Case Concerning the Gabcikovo-Nagymaros Project (Hungary v. Slovakia)

Decisions and Opinions

Judgment of 25 September 1997 (cont'd)
Summary: In 1977 Hungary and Czechoslovakia signed a treaty obligating the States to cooperate in the construction of a system of dams and locks along a section of the Danube River that formed the border between the States. Construction commenced in 1978 but progressed slowly due to political and economic transformations in both States. In 1989, Hungary abandoned the project, justifying its decision on claims of changed circumstances and impossibility. In 1993, Czechoslovakia peacefully separated into two nations: Czech Republic and Slovakia. Slovakia assumed its predecessor's responsibilities under the treaty because the planned hydraulic system fell within its territory along the Danube River. After continued negotiations failed, Slovakia devised "Variant C," an alternative plan to complete the project. Under Variant C, Slovakia dammed the Danube and appropriated between 80 and 90% of the river water. The dispute came before the International Court of Justice in 1994 and was decided in 1997. The Court rejected Hungary's claims of changed circumstances and impossibility but also concluded that Slovakia, by putting Variant C into operation and unilaterally taking control of a shared resource, had violated international law and the 1977 Treaty. Ultimately, the Court ordered the parties to "re-establish co-operative administration of what remains of the Project."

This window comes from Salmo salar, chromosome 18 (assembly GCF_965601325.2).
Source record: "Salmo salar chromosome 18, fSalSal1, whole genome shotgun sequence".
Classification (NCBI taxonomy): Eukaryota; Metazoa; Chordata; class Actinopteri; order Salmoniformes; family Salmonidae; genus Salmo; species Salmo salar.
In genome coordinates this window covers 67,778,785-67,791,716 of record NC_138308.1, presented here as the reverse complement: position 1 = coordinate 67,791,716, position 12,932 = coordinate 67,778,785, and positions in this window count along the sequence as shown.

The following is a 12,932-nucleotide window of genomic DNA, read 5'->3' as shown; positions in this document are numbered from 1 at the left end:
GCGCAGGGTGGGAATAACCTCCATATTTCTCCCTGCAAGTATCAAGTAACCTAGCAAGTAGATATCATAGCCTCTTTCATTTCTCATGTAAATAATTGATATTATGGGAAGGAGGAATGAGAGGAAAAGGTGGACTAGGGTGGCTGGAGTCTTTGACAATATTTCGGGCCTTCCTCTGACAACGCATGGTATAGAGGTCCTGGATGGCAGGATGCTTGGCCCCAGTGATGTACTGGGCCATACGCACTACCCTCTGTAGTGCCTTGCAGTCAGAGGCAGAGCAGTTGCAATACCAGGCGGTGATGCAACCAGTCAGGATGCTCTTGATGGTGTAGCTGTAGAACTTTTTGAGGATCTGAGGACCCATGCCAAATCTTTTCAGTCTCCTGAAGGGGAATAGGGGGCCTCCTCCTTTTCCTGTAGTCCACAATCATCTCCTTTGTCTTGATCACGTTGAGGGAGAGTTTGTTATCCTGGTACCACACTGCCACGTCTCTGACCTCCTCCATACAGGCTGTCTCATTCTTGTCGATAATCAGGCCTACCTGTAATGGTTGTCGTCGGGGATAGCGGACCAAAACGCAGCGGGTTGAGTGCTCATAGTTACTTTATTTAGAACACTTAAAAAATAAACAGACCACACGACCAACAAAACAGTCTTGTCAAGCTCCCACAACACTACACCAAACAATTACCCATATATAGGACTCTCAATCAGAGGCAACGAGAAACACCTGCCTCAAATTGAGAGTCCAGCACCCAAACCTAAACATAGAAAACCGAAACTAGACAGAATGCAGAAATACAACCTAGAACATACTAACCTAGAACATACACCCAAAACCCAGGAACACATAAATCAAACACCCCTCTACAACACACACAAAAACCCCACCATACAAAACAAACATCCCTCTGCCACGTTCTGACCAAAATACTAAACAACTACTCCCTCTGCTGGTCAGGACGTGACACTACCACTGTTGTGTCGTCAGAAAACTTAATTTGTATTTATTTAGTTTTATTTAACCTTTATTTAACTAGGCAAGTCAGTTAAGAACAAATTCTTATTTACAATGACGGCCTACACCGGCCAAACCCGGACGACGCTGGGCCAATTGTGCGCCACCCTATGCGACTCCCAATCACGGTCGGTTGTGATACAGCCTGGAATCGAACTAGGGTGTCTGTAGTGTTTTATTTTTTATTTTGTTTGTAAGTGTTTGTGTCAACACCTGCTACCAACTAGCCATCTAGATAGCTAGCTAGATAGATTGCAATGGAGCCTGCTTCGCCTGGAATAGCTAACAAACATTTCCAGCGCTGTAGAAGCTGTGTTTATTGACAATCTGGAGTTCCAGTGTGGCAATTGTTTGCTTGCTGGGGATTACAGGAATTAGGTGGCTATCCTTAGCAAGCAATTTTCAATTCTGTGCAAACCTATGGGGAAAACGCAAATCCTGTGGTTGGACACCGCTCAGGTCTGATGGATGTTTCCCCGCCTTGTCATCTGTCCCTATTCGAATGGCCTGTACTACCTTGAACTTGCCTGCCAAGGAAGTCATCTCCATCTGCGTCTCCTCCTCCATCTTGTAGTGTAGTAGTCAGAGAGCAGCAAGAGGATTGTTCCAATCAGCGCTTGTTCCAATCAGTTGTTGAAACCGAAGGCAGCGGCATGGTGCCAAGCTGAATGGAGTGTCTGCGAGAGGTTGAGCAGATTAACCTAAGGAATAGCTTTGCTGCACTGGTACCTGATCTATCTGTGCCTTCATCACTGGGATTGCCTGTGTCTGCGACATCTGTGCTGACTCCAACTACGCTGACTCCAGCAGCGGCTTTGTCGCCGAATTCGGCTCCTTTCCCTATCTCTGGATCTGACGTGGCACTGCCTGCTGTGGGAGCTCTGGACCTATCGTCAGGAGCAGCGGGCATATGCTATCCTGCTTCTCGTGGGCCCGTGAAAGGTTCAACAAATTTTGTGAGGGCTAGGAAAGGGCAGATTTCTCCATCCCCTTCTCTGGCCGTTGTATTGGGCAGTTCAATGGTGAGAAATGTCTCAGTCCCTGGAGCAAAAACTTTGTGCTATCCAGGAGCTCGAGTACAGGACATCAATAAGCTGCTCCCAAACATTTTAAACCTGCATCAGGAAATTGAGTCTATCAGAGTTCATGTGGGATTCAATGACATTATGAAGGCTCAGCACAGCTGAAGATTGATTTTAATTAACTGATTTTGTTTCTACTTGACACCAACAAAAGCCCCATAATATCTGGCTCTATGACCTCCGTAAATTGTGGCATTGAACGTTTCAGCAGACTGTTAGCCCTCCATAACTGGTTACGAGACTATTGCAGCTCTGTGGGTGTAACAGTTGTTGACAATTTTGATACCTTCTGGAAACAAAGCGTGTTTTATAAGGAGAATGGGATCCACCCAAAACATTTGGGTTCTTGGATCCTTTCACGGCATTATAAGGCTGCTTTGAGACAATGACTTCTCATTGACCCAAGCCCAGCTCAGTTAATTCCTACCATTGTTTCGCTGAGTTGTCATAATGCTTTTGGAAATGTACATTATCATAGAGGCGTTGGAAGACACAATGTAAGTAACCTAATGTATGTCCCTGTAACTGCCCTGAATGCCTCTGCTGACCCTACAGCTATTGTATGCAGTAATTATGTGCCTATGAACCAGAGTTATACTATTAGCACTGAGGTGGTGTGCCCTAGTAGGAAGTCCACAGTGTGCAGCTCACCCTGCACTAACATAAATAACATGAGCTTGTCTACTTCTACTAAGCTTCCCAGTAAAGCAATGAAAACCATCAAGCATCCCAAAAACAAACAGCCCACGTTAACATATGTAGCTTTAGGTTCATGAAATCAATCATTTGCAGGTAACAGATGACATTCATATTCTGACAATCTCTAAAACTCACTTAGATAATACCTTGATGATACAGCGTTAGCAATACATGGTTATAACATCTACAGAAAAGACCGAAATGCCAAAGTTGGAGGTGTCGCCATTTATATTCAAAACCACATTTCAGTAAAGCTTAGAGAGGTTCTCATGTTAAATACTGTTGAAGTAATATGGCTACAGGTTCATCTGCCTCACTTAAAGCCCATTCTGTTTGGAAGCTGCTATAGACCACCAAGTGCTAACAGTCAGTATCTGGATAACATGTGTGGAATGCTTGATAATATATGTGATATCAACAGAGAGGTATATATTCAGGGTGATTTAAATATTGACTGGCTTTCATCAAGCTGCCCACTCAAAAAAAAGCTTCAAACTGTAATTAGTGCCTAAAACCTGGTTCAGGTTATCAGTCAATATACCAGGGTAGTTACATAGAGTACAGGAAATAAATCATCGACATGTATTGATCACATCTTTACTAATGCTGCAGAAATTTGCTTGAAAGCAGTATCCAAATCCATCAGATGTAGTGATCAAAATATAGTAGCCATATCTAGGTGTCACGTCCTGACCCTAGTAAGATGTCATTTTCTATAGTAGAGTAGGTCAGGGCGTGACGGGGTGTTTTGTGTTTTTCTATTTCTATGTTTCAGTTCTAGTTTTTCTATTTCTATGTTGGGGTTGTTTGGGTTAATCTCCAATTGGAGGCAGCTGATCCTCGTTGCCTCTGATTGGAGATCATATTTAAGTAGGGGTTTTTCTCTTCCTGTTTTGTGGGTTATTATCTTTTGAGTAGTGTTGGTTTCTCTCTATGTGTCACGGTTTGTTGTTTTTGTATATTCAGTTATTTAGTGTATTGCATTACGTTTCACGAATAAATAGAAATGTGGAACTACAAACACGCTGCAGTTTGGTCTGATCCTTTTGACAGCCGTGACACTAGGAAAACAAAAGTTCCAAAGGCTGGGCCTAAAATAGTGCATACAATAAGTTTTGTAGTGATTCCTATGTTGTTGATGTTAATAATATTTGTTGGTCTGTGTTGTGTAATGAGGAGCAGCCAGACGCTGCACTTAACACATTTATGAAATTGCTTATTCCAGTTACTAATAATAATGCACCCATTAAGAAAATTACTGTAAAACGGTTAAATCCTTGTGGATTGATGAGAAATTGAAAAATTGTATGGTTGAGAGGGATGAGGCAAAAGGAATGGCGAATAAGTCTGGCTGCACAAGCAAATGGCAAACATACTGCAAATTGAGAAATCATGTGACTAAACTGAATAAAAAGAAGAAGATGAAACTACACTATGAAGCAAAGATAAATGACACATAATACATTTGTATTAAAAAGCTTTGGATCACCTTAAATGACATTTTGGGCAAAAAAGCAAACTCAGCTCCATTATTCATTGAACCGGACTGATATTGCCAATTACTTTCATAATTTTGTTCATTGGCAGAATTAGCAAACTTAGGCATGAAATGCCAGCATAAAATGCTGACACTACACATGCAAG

Land, Island, and Maritime Frontier Dispute (Honduras v. El Salvador) 1986, 2003

Decisions and Opinions

Summary: In 1839, the Federal Republic of Central America broke up, and Honduras, El Salvador, Costa Rica, Guatemala, and Nicaragua became independent states. By 1986, Honduras and El Salvador were still in disagreement over six sectors of the boundary between them. Thus Honduras and El Salvador submitted a Special Agreement to the International Court of Justice to resolve their boundary dispute. They also asked the Court to rule on the legal status of islands and other maritime areas within the Gulf of Fonseca. Regarding certain maritime aspects of the case, the Court allowed Nicaragua to intervene. The Court and the parties agreed that the principle of Uti Possidetis Juris should operate to create international frontiers where administrative boundaries existed prior to independence of the countries. Accordingly, based on documentary evidence of administrative boundaries, the Court delimited the boundary in the disputed areas. For some areas where evidence was insufficient, the Court gave weight to watersheds and other identifiable topographical features.